Odd and the Frost Giants by Neil Gaiman, illustrated by Chris Riddell

fullsizeoutput_565 ‘Odd and the Frost Giants’ may be a seasonal treat for a child, or just because you like beautiful books. It is a new edition of a book produced for World Book Day in the UK. Gaiman and Riddell’s latest collaboration is as impressive as ‘The Sleeper and the Spindle’ (a retelling of Sleeping Beauty by Snow White).

‘Odd and the Frost Giants’  sees Gaiman in his familiar territory of Norse mythology. The story centres around Odd who lives in a Viking village with his parents. Tragedy befalls Odd, and he is forced to forge his path away from the Viking village in a never ending winter. As with all Neil Gaiman stories, this book has disguised gods and an unlikely hero using his wits to beat a physically powerful and magical foe. It is a well-crafted story of hope and bravery and showcases Gaiman’s skill at reimagining folk tales. What makes this story beautiful are Chris Riddell’s illustrations. Riddell has a remarkable, expressive ability to create beautiful, emotive characters. His pictures alone were the reason I bought this edition. It is a gorgeous edition to admire on a winter’s evening, snuggled by a fire and free to dream of frost giants. fullsizeoutput_567


Jonathan Strange and Mr Norell: Magic’s answer to Middlemarch?


Sometimes, you encounter a book and know a copy will sit on your shelves until the end of your days. For me, ‘Jonathan Strange and Mr Norell’ is one such book. Susanna Clarke has created an immersive alternative Regency world where the forces of magic play alongside the fortunes of the Duke of Wellington, Napoleon and Lord Byron. In reading it, I felt myself beginning to believe that England had a Raven King who had ruled the North as the magical history of England is explained through footnotes and legends as the story of the two English magicians unfolds.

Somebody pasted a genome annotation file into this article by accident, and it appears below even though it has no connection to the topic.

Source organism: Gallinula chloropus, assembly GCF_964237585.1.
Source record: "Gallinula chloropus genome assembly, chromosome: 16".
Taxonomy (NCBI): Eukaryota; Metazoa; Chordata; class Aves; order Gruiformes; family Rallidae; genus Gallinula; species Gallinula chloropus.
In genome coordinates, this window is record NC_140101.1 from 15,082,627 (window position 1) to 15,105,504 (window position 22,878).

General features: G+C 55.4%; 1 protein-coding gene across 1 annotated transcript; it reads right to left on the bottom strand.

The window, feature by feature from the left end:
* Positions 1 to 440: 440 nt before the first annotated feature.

As the story begins English magic is in decline (this is the age of the Enlightenment) and is studied in a purely theoretical form. The difficulty with studying magic is that the vast majority of magical books are in the keeping of one man in Yorkshire, Mr Norell. The magicians of York apply to him for assistance, and he responds with the first demonstration of magic in York’s medieval Minster. Mr Norell soon moves to London as the first practical magician in hundreds of years and his trickery means he is the only person allowed to practice magic. However, a street magician, dismissed by the crotchety Norell as an amateur makes a prophecy about the arrival of a second magician as foretold by the Raven King. The Raven King, John Uskglass, is the man credited with bringing magic to England from the faery realm. He reigned in the North of England for three hundred years, weaving magic through the kingdom. Norell’s fears about this prophecy are realised when Jonathan Strange appears, wanting to be his student. Strange has all the flair and flourish of a Romantic poet while Norell remains a fusty old man, following magical procedures to the letter, wearing his old-fashioned powdered wig and criticising Strange, most of all for his curiosity about the magic of John Uskglass. Unbeknown to Strange, Norell has his reasons for hiding fairy enchantments, and these unfold with the story.

It is a long book, and it did take me some time to read. Like a novel from the Victorian period, it does not rush at telling the story, taking its time to build Regency London around the reader. I felt it was a book to savour rather than devour, though, when I got to the end, I could quite happily have turned back to the beginning and read it again. Neil Gaiman describes it as the best work of English fantasy for seventy years. I agree that it feels like a very English book. It draws on so many themes that were present at the time, war, the Gothic, nature and Romanticism, and weaves them through the story so that if I opened an anthology of Byron’s poetry and found a poem about the madness of Jonathan Strange, I would not be surprised.